Viracocha VIII, Inca

Viracocha VIII, Inca

After Marco Chillitupa Chávez
Cuzco, Peru Lima
Gift of Dr. Belinda Straight

After Marco Chillitupa Chávez (active about 1820-40, Cuzco, Peru). Viracocha VIII, Inca. Lima or Cuzco, Peru, 1830-1850. Oil paint on canvas. 25 x 19 1/8 in. Denver Art Museum Collection: Gift of Dr. Belinda Straight; 1977.45.9

height: 25 in, 63.5000 cm; width: 19.125 in, 48.5775 cm
Mayer Center, Latin American Art
Latin American Art

This painting is one of a series of sixteen (1977.45.1-.16) showing the ancient rulers of the Inca Empire. It is not only a family tree but a political tool. Since proof of aristocratic Inca blood entitled people to special privileges and freed them from paying taxes in the Spanish Colonial period, paintings were used to document and assert this heritage. The set of paintings ends with Francisco Pizarro (1977.45.16), the Spanish conqueror of Peru in 1534, shown in his European armor.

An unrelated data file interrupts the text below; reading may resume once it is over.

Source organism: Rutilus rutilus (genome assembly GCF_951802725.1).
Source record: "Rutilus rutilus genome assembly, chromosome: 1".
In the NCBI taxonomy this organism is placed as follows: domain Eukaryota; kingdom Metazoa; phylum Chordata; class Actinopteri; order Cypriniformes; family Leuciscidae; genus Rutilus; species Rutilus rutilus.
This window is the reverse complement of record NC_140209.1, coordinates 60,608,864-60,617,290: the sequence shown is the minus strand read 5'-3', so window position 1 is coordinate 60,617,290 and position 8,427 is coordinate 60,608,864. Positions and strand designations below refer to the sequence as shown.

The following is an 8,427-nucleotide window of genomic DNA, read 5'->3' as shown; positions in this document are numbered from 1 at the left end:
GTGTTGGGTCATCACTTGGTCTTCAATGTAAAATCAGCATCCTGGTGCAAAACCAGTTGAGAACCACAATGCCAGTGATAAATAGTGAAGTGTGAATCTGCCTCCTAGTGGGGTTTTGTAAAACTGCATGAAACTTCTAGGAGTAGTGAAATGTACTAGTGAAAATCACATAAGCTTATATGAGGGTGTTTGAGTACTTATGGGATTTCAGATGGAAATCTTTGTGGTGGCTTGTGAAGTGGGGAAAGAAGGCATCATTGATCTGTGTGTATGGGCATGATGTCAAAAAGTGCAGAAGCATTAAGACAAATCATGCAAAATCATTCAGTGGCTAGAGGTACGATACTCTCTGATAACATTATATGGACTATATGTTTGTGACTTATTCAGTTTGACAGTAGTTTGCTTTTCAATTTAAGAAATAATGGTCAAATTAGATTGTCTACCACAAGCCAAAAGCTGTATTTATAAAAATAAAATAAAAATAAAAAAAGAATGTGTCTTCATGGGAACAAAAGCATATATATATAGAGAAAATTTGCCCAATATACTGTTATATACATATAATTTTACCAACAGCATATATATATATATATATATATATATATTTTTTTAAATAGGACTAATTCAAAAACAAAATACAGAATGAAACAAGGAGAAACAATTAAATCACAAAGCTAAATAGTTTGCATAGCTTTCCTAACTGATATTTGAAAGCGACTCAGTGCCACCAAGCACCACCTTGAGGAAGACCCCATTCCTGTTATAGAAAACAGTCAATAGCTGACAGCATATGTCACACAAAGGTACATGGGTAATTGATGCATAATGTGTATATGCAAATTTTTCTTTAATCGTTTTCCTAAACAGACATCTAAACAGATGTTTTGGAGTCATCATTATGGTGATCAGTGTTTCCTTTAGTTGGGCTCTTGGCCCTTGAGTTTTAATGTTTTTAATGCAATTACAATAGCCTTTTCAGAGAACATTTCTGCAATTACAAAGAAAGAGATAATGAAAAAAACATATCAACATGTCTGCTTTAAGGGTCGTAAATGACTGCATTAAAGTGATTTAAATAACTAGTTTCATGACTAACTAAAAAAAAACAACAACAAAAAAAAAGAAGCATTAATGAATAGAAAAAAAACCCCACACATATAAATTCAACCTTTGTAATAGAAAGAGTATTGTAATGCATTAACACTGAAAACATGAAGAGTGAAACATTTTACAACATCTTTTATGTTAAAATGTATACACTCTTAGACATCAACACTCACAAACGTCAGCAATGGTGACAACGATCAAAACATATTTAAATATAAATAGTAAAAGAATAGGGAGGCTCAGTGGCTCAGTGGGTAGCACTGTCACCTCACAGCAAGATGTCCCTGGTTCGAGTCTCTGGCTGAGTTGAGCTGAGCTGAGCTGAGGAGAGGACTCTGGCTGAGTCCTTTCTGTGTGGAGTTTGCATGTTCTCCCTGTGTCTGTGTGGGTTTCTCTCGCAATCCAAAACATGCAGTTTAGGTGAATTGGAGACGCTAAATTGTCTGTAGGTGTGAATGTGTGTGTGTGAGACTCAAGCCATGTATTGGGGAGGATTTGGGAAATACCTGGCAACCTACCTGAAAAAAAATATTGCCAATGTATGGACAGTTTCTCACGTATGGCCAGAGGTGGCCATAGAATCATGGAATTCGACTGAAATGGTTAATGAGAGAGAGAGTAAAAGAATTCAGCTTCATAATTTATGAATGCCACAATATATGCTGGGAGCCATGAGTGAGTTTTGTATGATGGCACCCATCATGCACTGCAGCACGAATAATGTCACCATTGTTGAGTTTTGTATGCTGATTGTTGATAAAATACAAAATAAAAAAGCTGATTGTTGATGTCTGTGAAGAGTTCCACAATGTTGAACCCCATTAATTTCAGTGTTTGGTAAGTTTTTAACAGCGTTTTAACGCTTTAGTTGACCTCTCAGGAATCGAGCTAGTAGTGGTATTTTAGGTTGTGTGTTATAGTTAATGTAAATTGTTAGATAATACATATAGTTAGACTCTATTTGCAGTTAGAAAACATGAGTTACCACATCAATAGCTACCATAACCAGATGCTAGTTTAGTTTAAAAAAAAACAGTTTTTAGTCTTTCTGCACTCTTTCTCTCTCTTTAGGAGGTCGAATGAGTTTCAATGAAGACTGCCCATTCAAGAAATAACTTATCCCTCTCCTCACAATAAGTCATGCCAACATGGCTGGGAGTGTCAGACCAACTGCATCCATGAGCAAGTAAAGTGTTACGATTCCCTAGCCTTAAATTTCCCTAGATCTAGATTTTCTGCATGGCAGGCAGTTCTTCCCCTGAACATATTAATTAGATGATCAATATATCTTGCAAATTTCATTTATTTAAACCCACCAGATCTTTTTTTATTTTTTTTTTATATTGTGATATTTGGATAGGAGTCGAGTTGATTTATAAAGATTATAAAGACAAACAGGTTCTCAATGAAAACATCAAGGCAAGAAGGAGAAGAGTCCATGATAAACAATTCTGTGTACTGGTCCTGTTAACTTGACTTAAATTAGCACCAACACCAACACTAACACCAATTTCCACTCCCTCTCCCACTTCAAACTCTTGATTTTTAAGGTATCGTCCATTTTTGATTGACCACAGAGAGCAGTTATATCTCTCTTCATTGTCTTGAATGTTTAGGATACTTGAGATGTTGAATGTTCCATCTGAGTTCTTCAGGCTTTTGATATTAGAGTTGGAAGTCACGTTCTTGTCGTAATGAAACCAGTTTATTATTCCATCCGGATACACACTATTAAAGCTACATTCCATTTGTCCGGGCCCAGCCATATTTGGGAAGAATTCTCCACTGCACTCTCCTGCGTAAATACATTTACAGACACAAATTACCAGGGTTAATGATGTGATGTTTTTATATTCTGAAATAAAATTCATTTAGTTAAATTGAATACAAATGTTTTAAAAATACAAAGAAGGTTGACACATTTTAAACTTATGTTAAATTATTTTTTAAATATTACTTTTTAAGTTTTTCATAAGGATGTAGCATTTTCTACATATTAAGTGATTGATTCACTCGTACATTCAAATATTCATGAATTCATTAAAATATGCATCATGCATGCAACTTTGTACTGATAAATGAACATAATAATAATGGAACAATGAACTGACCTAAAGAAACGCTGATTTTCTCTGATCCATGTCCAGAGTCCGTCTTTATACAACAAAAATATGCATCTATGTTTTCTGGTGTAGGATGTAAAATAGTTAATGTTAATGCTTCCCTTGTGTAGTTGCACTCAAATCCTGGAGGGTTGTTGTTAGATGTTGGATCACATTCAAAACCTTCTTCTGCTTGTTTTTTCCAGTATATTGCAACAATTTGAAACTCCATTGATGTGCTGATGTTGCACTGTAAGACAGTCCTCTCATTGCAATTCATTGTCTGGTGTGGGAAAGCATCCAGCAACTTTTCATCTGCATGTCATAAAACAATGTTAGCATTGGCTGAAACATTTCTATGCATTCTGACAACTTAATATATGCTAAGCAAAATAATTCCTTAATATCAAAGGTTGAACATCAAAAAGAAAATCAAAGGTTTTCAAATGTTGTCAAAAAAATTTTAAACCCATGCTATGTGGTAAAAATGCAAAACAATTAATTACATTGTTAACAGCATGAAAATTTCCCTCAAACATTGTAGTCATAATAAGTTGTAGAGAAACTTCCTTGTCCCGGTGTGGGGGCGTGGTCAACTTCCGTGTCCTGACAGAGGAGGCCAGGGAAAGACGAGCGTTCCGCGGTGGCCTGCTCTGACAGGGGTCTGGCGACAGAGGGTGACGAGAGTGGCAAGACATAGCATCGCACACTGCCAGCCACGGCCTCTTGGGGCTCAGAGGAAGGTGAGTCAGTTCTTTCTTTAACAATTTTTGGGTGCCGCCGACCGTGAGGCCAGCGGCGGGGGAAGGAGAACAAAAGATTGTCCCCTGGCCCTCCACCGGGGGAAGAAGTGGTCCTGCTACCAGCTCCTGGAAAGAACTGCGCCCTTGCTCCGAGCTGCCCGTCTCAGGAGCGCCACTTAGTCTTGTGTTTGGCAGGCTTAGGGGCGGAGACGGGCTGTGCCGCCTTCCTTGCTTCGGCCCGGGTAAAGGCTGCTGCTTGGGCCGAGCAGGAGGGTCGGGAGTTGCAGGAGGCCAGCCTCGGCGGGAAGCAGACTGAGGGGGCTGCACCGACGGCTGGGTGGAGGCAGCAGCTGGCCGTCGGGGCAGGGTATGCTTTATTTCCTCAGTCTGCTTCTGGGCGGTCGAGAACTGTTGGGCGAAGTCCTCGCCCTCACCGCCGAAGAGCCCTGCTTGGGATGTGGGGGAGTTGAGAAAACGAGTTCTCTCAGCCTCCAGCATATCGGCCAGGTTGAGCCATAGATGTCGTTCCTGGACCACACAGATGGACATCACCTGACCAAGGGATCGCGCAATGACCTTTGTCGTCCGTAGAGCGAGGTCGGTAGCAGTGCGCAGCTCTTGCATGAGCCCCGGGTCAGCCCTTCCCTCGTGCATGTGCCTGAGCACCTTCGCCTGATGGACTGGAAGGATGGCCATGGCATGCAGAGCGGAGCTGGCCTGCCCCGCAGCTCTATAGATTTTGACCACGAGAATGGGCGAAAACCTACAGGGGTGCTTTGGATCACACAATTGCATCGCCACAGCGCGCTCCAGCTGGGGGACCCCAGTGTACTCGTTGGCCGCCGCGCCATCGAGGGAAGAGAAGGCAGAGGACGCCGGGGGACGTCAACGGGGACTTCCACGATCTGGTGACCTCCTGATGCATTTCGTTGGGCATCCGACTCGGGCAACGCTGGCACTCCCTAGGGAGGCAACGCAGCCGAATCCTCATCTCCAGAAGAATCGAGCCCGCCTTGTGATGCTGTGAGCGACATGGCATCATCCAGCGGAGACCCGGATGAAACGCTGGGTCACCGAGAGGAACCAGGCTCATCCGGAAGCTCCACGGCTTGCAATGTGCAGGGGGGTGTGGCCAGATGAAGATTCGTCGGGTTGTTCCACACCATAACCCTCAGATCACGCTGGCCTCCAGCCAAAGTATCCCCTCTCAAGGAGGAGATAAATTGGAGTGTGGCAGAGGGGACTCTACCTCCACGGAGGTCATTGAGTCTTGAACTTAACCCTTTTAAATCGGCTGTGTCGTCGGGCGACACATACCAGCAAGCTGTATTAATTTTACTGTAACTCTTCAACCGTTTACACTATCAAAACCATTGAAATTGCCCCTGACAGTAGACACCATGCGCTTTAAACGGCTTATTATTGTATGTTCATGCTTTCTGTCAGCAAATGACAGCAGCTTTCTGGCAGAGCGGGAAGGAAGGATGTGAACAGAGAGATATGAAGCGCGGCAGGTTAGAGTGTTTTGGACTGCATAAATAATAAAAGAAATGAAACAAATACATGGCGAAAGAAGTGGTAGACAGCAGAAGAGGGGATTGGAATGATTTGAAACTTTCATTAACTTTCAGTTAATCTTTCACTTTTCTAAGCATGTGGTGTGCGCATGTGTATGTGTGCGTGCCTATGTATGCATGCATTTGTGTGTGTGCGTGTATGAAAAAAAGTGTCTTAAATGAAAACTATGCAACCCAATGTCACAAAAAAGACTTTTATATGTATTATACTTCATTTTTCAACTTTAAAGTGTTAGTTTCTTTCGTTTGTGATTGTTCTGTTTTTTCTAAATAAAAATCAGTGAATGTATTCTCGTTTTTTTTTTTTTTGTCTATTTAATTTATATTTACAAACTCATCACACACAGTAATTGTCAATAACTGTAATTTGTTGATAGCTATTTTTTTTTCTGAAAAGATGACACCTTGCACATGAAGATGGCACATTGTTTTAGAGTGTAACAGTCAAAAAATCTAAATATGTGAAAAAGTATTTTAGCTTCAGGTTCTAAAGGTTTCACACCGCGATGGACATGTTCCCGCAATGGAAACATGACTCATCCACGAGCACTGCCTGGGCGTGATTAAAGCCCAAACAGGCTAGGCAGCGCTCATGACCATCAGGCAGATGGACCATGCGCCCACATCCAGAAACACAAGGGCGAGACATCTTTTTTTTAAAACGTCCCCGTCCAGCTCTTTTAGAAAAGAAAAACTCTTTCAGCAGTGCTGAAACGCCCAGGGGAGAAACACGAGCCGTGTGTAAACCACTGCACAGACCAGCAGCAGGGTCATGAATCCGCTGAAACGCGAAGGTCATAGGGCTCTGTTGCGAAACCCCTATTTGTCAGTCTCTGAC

Although romanticized, the Inca male rulers wear the uncu, an exquisitely woven tunic, and an aberrant version of the llautu, the traditional royal headdress complete with red forehead fringe. The painting of the Inca queen (1977.45.2), Mama Occollo, shows her wearing the traditional women’s mantle, or lliclla, a rectangular cloth worn across the shoulders so that the stripes appear horizontally across the back, and held in place by a tupu pin inserted horizontally in the front. The geometric textile patterns in all the paintings are reminiscent of tocapu designs on traditional Inca noble clothing, signifying rank and status.
--Donna Pierce, 2015

Known Provenance
Gifted 7 July 1977 by Dr. Belinda Straight to the Denver Art Museum. Provenance research is on-going at the Denver Art Museum. Please e-mail, if you have questions, or if you have additional information to share with us.
Exhibition History
  • “ReVision: Art in the Americas” — Denver Art Museum, 2/16/2020 – 11/8/2020